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As published in the Washington Times, 08/25/1998
Our friend Pat Buchanan’s column ridiculing the high-tech industry for attempting to sustain the growth that has powered this economy is seriously short-sighted ("Sellout of high-tech jobs," August 19, 1998).
The legislation he mentions would simply increase the number of foreign engineers allowed to enter the U.S. so that high-tech companies could begin filling some of the industry’s 350,000 vacant jobs. Millions of Americans have gone to work in this sector or have started their own technology-related companies, but Mr. Buchanan seems to resent several thousand highly trained and talented foreign workers seeking opportunities in the United States. He opposes this much-needed pro-growth legislation.
Mr. Buchanan is right about one thing only: "the U.S. free market will solve any labor shortage Silicon Valley has." I believe that. But does he? Mr. Buchanan supports new and intrusive Labor Department regulations as a solution. Hardly the free market. Indeed, the free market will eventually solve the problem; Americans recognize opportunities and are good at capitalizing on them. But right now there are simply not enough American workers with the specific skills that high-tech companies need. So why should we let an arbitrary barrier—the 65,000-visa immigration quota—deflate economic growth in our most dynamic industry?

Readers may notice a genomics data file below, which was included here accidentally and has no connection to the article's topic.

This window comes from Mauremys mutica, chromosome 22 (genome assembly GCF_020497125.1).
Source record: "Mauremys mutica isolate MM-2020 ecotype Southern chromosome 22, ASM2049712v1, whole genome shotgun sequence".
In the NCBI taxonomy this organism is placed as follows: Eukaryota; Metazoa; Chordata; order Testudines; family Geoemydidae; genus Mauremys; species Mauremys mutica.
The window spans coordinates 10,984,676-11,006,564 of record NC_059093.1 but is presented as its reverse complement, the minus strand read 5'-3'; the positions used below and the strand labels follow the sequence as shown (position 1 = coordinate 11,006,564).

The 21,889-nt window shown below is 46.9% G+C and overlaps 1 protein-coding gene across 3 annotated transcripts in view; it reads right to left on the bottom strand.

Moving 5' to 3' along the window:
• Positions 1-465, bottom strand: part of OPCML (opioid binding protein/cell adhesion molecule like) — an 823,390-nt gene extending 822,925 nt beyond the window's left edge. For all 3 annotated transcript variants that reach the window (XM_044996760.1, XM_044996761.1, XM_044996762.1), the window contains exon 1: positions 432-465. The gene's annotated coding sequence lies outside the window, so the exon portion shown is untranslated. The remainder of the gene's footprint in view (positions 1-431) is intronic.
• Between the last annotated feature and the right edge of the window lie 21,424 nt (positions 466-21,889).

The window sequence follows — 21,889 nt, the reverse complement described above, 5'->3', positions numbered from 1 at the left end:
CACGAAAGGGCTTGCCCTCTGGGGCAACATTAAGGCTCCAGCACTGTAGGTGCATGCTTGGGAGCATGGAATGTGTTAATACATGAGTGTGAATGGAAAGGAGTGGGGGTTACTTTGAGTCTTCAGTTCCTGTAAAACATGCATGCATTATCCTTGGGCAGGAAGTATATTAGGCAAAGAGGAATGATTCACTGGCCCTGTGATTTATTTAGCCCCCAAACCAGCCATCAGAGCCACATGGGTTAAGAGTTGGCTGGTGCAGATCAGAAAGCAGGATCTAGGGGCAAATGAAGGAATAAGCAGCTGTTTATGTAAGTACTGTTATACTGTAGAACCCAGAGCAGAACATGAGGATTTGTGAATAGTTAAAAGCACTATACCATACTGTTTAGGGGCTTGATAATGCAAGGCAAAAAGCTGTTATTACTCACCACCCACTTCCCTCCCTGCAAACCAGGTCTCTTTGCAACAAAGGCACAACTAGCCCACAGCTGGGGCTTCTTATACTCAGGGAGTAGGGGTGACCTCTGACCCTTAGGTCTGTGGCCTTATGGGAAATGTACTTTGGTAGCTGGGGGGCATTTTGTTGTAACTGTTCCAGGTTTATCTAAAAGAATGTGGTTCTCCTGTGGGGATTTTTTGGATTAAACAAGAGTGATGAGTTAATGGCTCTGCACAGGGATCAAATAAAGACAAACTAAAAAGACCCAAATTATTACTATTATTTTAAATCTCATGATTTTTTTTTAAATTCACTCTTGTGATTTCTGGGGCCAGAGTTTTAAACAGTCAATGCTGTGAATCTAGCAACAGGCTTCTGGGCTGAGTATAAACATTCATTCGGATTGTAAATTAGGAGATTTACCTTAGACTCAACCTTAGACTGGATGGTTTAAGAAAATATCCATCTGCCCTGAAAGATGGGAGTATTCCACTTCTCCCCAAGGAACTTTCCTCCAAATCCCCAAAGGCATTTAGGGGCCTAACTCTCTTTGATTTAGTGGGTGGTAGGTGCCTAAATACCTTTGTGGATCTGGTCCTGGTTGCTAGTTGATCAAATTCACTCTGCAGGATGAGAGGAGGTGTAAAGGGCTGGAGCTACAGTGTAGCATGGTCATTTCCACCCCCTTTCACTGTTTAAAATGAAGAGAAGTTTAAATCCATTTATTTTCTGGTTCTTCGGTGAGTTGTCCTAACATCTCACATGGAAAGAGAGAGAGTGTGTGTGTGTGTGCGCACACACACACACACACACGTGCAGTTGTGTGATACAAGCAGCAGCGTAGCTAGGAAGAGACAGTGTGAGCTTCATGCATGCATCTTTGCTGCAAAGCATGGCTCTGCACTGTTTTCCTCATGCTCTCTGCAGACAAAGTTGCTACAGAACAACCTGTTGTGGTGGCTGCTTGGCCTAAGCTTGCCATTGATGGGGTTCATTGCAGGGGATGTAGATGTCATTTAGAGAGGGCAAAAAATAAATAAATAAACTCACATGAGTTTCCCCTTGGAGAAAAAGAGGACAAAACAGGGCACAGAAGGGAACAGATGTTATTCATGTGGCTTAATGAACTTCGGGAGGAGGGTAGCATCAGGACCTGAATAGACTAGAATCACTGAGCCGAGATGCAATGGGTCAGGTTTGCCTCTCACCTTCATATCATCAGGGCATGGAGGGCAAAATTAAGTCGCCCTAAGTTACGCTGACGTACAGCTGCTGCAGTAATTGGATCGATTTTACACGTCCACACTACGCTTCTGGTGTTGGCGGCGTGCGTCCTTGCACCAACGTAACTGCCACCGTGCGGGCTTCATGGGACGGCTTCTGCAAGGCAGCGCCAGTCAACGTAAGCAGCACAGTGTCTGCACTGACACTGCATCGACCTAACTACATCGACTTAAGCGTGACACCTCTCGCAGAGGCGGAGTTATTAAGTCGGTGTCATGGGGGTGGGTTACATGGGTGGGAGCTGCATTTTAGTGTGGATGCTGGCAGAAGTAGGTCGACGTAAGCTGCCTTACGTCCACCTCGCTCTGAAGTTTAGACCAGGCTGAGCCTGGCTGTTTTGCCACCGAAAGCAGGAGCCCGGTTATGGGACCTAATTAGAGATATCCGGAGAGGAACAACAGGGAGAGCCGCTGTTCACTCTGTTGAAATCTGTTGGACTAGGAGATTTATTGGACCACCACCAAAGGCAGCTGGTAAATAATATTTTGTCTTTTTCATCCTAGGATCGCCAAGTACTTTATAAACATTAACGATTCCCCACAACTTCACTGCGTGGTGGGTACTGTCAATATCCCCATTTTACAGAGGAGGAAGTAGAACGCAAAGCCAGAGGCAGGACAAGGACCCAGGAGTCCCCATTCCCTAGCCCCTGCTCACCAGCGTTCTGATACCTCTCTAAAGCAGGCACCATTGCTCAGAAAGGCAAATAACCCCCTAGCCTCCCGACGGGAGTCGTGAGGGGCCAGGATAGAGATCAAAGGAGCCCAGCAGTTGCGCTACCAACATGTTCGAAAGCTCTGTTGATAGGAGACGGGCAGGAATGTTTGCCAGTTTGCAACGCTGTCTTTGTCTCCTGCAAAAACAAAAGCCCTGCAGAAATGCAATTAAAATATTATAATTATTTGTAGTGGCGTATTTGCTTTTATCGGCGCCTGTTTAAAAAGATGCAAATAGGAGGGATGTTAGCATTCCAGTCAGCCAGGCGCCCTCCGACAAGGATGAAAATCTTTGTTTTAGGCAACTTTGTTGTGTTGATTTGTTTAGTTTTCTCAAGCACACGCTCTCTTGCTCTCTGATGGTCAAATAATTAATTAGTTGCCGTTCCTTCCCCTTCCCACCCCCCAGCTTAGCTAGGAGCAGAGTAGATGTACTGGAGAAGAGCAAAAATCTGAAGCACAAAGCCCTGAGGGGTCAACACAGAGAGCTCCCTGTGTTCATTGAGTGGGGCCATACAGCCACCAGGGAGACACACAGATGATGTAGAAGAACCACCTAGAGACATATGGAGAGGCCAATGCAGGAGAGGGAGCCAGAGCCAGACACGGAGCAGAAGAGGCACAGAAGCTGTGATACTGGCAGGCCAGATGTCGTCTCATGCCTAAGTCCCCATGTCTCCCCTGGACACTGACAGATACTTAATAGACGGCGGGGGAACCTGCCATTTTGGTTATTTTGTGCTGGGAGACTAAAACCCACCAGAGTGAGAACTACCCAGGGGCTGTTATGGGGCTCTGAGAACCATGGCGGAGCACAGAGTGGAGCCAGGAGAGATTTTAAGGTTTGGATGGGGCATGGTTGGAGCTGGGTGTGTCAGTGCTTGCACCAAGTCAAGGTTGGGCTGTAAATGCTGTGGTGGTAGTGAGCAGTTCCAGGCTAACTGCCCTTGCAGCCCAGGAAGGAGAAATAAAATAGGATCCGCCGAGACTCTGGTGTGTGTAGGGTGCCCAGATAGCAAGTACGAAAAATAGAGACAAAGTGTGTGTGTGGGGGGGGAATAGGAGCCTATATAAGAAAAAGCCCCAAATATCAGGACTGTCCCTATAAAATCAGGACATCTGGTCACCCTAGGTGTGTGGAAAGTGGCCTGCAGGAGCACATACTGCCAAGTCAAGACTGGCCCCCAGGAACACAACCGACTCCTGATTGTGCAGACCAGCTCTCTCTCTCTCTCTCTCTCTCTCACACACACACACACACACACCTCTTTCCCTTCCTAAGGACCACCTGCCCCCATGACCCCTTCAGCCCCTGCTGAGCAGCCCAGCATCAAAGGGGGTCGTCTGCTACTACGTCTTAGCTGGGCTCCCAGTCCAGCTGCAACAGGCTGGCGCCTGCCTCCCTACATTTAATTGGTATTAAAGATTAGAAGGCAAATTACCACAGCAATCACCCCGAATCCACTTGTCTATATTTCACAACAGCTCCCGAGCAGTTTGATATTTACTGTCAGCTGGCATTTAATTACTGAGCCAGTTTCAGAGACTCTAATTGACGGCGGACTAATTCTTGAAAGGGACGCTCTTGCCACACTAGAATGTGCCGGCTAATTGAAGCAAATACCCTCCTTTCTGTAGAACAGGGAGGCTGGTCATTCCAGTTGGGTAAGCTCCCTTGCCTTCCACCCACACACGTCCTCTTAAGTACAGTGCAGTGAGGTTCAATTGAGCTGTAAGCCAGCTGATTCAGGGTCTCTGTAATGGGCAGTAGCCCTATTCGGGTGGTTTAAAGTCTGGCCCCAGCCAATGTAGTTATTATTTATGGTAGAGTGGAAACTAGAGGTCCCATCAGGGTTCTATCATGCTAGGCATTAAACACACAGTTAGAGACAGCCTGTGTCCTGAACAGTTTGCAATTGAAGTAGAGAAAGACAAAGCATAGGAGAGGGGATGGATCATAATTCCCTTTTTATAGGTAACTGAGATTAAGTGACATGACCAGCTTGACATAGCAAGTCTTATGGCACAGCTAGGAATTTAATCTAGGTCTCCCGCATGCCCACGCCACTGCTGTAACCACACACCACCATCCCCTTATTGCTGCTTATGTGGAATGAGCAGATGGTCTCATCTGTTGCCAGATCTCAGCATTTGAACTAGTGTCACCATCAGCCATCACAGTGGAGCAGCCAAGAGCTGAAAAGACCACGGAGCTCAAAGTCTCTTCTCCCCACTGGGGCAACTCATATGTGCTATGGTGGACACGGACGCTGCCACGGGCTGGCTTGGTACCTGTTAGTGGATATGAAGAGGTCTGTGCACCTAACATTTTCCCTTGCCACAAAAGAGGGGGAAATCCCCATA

Continued growth in this sector, where compensation and benefits are high, only can help American workers in the long run. A healthy high-tech industry is far more important to the job prospects of U.S. citizens than any Labor Department program will ever be. It’s estimated that this sector has contributed between 25% and 33% of America’s economic growth in the 1990’s. How many times can it be said that ours is not a zero-sum world. Magnanimity, economic growth, open trade, and the competitiveness of American workers will win over protectionism, isolationism, and paranoia any day.
Come on, Pat. Stop blaming the global economy, and put the blame where it ultimately rests. . . with the tax, spending, and regulatory policies in Washington.